Dorsey argues that, because the jury acquitted him of rape, it must have rejected A.A.'s allegation that he forcibly penetrated her vagina with his penis.   And because forced penetration was the only alleged sexual act, there was no other act to support his sexual battery and child molestation convictions.   Essentially, Dorsey argues that under the evidence presented, he was guilty either of rape or of no offense at all.   This argument is without merit.   The jury was entitled to believe A.A.'s testimony in whole or in part.5  Thus, it could have concluded that Dorsey placed his penis on A.A.'s vagina (as alleged in the child molestation indictment), but that no penetration occurred.

Dorsey also argues that the state's witnesses provided contradictory accounts of the facts.   Such contradictions, however, go to the credibility and weight of the evidence, which are the exclusive province of the jury.6  Our task is to determine whether the state presented sufficient evidence to authorize the jury to find the defendant guilty beyond a reasonable doubt of each essential element of the alleged offenses.7  The state met that burden here.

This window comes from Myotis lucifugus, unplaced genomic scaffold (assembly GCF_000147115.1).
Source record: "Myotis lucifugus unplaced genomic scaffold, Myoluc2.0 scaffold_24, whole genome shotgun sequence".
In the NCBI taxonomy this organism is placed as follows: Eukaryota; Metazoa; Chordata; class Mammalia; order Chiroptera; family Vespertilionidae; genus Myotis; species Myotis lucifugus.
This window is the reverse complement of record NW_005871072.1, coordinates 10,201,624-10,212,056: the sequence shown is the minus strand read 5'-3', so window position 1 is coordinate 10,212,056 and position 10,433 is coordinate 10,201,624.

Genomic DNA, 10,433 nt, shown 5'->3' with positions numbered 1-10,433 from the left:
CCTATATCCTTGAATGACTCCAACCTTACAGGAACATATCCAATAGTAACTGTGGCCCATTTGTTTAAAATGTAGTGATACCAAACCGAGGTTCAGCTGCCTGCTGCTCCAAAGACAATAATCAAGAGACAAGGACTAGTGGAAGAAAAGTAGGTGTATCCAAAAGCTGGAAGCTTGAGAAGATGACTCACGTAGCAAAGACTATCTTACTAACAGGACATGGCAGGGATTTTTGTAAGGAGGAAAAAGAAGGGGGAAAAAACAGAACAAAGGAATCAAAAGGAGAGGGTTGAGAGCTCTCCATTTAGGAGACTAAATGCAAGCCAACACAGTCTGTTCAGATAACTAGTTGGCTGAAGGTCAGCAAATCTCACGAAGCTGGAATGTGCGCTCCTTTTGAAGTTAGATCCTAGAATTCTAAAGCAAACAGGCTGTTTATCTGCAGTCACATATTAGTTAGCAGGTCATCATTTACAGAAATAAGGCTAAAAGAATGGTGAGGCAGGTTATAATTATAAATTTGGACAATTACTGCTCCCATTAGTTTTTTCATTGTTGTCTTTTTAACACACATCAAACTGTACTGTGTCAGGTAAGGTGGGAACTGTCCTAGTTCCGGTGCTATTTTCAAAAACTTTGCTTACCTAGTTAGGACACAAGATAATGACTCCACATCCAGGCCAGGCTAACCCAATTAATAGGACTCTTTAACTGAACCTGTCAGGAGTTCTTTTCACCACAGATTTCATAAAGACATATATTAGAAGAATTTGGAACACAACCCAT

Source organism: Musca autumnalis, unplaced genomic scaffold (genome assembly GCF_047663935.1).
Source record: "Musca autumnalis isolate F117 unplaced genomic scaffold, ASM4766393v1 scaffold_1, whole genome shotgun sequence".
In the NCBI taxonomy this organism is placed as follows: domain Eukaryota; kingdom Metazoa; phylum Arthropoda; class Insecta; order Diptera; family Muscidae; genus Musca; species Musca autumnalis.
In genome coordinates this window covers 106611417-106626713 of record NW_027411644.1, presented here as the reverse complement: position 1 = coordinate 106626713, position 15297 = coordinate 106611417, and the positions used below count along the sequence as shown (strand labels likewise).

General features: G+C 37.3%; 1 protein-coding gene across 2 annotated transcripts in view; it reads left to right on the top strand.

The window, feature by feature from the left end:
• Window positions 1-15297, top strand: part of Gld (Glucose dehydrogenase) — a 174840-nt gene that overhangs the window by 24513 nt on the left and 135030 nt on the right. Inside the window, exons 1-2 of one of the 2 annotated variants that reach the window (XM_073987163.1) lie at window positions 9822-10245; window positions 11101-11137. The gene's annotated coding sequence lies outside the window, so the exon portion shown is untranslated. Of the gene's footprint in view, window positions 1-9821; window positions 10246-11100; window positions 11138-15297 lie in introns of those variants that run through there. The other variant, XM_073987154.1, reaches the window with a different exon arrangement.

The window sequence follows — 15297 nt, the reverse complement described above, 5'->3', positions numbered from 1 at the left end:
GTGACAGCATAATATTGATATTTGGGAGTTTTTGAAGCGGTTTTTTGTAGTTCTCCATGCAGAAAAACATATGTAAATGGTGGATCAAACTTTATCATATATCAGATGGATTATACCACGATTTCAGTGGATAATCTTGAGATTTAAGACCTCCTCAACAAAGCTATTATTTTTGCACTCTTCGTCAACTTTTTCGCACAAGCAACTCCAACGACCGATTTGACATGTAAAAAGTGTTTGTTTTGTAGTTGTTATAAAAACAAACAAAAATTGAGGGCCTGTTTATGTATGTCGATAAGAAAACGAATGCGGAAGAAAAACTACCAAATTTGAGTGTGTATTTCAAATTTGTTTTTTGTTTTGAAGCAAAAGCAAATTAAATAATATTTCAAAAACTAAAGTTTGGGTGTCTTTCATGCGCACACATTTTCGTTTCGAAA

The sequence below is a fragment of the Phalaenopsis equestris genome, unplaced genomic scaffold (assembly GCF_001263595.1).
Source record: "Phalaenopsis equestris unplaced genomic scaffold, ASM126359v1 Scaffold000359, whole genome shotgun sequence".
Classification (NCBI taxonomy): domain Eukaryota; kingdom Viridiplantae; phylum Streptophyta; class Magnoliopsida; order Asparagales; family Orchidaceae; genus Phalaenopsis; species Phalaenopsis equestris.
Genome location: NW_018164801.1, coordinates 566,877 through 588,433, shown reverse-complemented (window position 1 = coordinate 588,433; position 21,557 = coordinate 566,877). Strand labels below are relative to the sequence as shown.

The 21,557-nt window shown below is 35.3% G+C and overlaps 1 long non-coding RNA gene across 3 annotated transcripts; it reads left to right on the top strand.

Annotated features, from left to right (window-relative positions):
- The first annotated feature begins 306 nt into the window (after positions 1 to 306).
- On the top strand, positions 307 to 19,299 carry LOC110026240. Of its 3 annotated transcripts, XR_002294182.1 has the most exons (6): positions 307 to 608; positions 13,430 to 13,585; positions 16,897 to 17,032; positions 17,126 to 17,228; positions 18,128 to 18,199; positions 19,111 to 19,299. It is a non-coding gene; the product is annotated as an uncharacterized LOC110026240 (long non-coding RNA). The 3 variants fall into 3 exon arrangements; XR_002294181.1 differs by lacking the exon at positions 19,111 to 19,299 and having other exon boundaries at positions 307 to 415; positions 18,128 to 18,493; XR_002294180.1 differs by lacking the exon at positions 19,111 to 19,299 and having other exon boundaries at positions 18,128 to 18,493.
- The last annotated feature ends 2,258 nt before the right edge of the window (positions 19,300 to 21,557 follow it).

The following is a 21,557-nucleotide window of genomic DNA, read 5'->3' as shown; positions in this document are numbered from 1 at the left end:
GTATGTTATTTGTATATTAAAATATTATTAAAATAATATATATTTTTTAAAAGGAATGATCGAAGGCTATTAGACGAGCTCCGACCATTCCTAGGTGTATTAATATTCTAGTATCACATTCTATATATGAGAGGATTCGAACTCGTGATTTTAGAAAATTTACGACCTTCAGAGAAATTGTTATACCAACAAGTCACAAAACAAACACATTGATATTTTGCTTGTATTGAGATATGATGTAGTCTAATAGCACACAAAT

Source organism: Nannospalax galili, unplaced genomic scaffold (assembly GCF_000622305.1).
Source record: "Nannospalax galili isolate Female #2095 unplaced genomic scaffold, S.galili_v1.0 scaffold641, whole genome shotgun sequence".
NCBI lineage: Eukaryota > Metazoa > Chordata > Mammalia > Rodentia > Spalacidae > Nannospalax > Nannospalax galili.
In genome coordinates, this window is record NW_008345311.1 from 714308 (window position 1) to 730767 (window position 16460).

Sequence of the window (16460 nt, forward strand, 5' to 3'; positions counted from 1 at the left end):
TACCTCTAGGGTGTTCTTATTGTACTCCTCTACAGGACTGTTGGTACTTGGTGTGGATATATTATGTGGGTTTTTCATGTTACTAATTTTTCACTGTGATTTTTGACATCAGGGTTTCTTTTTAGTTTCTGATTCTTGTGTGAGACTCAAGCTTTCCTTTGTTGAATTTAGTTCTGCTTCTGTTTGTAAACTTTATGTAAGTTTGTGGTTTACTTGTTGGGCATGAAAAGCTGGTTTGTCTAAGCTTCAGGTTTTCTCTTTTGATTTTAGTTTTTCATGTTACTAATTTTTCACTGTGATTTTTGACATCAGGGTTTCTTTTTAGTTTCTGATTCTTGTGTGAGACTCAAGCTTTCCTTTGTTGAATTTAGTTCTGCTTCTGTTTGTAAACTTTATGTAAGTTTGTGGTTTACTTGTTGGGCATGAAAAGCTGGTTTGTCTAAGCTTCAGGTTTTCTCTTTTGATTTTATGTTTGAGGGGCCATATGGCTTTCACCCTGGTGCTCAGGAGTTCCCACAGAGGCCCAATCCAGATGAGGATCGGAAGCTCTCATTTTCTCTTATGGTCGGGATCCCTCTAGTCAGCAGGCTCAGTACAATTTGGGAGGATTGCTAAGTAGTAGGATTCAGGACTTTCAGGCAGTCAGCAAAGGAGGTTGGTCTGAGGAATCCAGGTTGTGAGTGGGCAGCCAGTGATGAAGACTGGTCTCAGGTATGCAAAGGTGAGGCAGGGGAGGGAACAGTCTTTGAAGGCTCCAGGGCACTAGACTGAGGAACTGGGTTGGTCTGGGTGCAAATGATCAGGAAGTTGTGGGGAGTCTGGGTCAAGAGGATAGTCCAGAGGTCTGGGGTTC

2. Dorsey argues that he received ineffective assistance of trial counsel.